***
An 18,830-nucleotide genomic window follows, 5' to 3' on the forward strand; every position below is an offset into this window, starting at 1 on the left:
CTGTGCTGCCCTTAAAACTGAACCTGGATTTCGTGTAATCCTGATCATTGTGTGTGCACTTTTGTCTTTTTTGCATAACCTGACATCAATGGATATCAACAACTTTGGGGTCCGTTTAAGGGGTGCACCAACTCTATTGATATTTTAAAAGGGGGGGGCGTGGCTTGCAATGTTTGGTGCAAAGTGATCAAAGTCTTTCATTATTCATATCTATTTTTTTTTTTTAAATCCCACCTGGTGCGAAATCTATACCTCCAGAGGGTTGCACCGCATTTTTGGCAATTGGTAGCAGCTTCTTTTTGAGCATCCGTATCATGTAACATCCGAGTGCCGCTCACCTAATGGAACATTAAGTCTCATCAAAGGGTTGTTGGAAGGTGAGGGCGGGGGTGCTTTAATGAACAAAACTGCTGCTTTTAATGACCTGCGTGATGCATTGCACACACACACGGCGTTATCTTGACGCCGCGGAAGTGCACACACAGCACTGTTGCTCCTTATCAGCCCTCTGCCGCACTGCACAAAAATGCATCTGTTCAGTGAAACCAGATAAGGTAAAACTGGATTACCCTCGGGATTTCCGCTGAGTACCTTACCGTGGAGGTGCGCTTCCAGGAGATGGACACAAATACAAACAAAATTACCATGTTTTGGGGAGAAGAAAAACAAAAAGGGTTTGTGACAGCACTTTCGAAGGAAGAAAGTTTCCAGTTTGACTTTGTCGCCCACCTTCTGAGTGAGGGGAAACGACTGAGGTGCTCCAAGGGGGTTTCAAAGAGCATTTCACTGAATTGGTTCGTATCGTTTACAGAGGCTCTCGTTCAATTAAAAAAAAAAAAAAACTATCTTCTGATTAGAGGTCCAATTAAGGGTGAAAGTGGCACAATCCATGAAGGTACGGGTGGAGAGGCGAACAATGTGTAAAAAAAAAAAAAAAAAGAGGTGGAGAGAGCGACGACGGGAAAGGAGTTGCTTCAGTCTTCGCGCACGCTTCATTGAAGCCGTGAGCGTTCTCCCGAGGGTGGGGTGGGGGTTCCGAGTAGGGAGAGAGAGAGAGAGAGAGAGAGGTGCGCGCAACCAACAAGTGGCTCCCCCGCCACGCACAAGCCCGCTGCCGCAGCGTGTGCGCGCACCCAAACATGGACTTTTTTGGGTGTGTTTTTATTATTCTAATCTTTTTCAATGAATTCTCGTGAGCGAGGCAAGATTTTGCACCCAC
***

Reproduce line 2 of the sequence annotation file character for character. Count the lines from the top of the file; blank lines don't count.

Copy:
CTGTGCTGCCCTTAAAACTGAACCTGGATTTCGTGTAATCCTGATCATTGTGTGTGCACTTTTGTCTTTTTTGCATAACCTGACATCAATGGATATCAACAACTTTGGGGTCCGTTTAAGGGGTGCACCAACTCTATTGATATTTTAAAAGGGGGGGGCGTGGCTTGCAATGTTTGGTGCAAAGTGATCAAAGTCTTTCATTATTCATATCTATTTTTTTTTTTTAAATCCCACCTGGTGCGAAATCTATACCTCCAGAGGGTTGCACCGCATTTTTGGCAATTGGTAGCAGCTTCTTTTTGAGCATCCGTATCATGTAACATCCGAGTGCCGCTCACCTAATGGAACATTAAGTCTCATCAAAGGGTTGTTGGAAGGTGAGGGCGGGGGTGCTTTAATGAACAAAACTGCTGCTTTTAATGACCTGCGTGATGCATTGCACACACACACGGCGTTATCTTGACGCCGCGGAAGTGCACACACAGCACTGTTGCTCCTTATCAGCCCTCTGCCGCACTGCACAAAAATGCATCTGTTCAGTGAAACCAGATAAGGTAAAACTGGATTACCCTCGGGATTTCCGCTGAGTACCTTACCGTGGAGGTGCGCTTCCAGGAGATGGACACAAATACAAACAAAATTACCATGTTTTGGGGAGAAGAAAAACAAAAAGGGTTTGTGACAGCACTTTCGAAGGAAGAAAGTTTCCAGTTTGACTTTGTCGCCCACCTTCTGAGTGAGGGGAAACGACTGAGGTGCTCCAAGGGGGTTTCAAAGAGCATTTCACTGAATTGGTTCGTATCGTTTACAGAGGCTCTCGTTCAATTAAAAAAAAAAAAAAACTATCTTCTGATTAGAGGTCCAATTAAGGGTGAAAGTGGCACAATCCATGAAGGTACGGGTGGAGAGGCGAACAATGTGTAAAAAAAAAAAAAAAAAGAGGTGGAGAGAGCGACGACGGGAAAGGAGTTGCTTCAGTCTTCGCGCACGCTTCATTGAAGCCGTGAGCGTTCTCCCGAGGGTGGGGTGGGGGTTCCGAGTAGGGAGAGAGAGAGAGAGAGAGAGAGGTGCGCGCAACCAACAAGTGGCTCCCCCGCCACGCACAAGCCCGCTGCCGCAGCGTGTGCGCGCACCCAAACATGGACTTTTTTGGGTGTGTTTTTATTATTCTAATCTTTTTCAATGAATTCTCGTGAGCGAGGCAAGATTTTGCACCCAC